Mark Ruffalo in a scene from the movie Dark Waters.
Mark Ruffalo in a scene from the movie Dark Waters. Supplied

MOVIE REVIEW: Truth of Ruffalo’s sobering passion project

DARK WATERS

Three and a half stars

Director: Todd Haynes

Starring: Mark Ruffalo, Anne Hathaway, Tim Robbins

Rating: M

Running time: 126 minutes

Verdict: Chilling true story

 

Cincinnati lawyer Robert Billot (Mark Ruffalo) doesn't really get his day in court in this disturbing real-life drama about a giant chemical company's attempts to cover up its decades-long contamination of a town's water supply.

Dark Waters is not that kind of film.

In a world traditionally dominated by firebrands (Julia Roberts' Erin Brokovich) and grandstanders (Fahrenheit 11/9's Michael Moore), doggedness is this nondescript hero's superpower.

After 20 years of unrelenting graft, Billot does, finally, achieve a significant victory against DuPont, which knowingly subjected its employees and their surrounding environment to Teflon's toxic by-products.

Bill Camp (left) as Wilbur Tennant and Mark Ruffalo as Robert Bilott in Dark Waters.
Bill Camp (left) as Wilbur Tennant and Mark Ruffalo as Robert Bilott in Dark Waters.

But rather than reassure its audience with a classic, David-and-Goliath story in which the little guy triumphs against overwhelming odds, Dark Waters methodically builds a case of widespread systemic corruption in which the plaintiffs are betrayed even by the institutions that were designed to protect them.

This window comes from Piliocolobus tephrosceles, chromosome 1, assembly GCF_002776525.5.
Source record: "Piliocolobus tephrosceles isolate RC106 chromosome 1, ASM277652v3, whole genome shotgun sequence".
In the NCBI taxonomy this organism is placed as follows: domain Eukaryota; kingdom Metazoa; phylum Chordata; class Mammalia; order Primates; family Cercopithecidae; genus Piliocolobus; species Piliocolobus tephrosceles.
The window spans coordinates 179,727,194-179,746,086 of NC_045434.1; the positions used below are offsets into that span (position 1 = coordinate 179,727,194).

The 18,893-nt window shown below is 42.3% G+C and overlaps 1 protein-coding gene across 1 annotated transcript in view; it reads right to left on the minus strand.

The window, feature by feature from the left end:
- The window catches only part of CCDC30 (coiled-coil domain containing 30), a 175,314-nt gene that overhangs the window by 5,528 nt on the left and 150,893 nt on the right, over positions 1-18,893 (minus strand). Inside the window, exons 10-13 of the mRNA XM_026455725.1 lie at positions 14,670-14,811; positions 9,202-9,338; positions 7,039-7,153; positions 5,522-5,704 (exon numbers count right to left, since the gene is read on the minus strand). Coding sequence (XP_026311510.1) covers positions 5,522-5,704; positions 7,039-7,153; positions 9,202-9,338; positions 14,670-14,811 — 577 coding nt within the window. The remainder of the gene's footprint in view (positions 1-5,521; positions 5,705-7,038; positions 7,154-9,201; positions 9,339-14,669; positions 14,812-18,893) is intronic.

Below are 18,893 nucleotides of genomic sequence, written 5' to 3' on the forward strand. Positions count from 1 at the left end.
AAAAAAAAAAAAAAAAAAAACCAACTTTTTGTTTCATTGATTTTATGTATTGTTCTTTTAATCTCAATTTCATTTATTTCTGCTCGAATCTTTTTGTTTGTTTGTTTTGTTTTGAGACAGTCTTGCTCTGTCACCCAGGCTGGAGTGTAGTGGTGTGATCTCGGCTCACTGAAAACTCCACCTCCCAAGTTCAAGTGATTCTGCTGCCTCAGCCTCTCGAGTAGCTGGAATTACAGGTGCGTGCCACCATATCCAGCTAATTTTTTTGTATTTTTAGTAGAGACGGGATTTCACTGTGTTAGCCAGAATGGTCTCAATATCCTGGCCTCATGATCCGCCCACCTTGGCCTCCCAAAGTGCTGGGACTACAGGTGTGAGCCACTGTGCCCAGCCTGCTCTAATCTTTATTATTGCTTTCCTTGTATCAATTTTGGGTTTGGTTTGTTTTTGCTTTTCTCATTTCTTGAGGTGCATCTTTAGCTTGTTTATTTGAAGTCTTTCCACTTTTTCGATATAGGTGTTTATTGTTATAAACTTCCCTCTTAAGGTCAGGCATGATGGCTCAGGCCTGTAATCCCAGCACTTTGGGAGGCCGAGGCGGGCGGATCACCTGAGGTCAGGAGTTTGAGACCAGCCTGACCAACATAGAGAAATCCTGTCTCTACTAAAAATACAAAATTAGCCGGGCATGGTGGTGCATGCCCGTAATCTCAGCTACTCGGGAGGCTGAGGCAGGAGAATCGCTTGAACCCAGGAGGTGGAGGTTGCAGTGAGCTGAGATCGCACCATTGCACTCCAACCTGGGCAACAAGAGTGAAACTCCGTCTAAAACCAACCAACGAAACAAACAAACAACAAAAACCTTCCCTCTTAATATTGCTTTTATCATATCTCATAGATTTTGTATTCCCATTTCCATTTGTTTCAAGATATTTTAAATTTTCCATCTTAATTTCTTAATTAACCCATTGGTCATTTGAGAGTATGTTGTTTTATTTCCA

One leaves the cinema with the sobering thought that if that's what it takes to bring a corporate giant to justice, it's no wonder so few are held to account.

Even harder to compute is how so many people could condone such callous behaviour, which included lacing employees' cigarettes with chemicals to test toxicity levels, and reintroducing women to the production line after confirming the Teflon by-products caused birth defects.

Based on a 2016 New York Times article, "The Lawyer Who Became DuPont's Worst Nightmare", Todd Haynes' film is almost conscientiously stark.

Mark Ruffalo as Robert Bilott in Dark Waters.
Mark Ruffalo as Robert Bilott in Dark Waters.

Its grey colour palette stands in marked contrast to previous, colour-saturated films by the director such as Carol and Far From Heaven.

Ruffalo plays Billot as a hunch-shouldered worker bee in an ill-fitting suit and an unflattering bouffant hairdo.

After a visit from one of his grandma's West Virginia neighbours - a farmer who is gruff to the point of surliness - the hardworking corporate lawyer feels compelled to investigate the allegations further.

Anne Hathaway as Sarah Barlage in Dark Waters.
Anne Hathaway as Sarah Barlage in Dark Waters.

Sifting his way through a mountain of documents, Billot discovers crimes of such magnitude, he switches sides.

Dark Waters was a passion project for Ruffalo. His energy and focus drive the narrative.

Cameos from Bilott, his wife Sarah (played in the film by Anne Hathaway), and other real-life players in the case lend a further note authenticity to the film.

Opens Thursday



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